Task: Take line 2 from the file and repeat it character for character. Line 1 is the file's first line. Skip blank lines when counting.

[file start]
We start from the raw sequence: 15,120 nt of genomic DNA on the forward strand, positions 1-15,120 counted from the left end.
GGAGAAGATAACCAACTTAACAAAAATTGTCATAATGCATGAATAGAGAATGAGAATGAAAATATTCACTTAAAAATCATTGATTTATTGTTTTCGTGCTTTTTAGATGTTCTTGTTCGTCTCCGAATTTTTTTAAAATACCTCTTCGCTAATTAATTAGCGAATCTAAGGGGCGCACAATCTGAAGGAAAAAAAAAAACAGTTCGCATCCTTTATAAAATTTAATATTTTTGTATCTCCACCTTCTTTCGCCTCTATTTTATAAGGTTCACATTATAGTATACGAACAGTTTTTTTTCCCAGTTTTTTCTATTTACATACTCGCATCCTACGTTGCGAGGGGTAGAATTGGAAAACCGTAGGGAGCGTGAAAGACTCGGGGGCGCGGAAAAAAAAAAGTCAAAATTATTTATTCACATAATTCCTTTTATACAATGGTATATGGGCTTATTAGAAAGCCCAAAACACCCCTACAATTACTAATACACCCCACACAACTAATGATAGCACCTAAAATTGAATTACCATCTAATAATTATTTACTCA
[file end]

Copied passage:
GGAGAAGATAACCAACTTAACAAAAATTGTCATAATGCATGAATAGAGAATGAGAATGAAAATATTCACTTAAAAATCATTGATTTATTGTTTTCGTGCTTTTTAGATGTTCTTGTTCGTCTCCGAATTTTTTTAAAATACCTCTTCGCTAATTAATTAGCGAATCTAAGGGGCGCACAATCTGAAGGAAAAAAAAAAACAGTTCGCATCCTTTATAAAATTTAATATTTTTGTATCTCCACCTTCTTTCGCCTCTATTTTATAAGGTTCACATTATAGTATACGAACAGTTTTTTTTCCCAGTTTTTTCTATTTACATACTCGCATCCTACGTTGCGAGGGGTAGAATTGGAAAACCGTAGGGAGCGTGAAAGACTCGGGGGCGCGGAAAAAAAAAAGTCAAAATTATTTATTCACATAATTCCTTTTATACAATGGTATATGGGCTTATTAGAAAGCCCAAAACACCCCTACAATTACTAATACACCCCACACAACTAATGATAGCACCTAAAATTGAATTACCATCTAATAATTATTTACTCA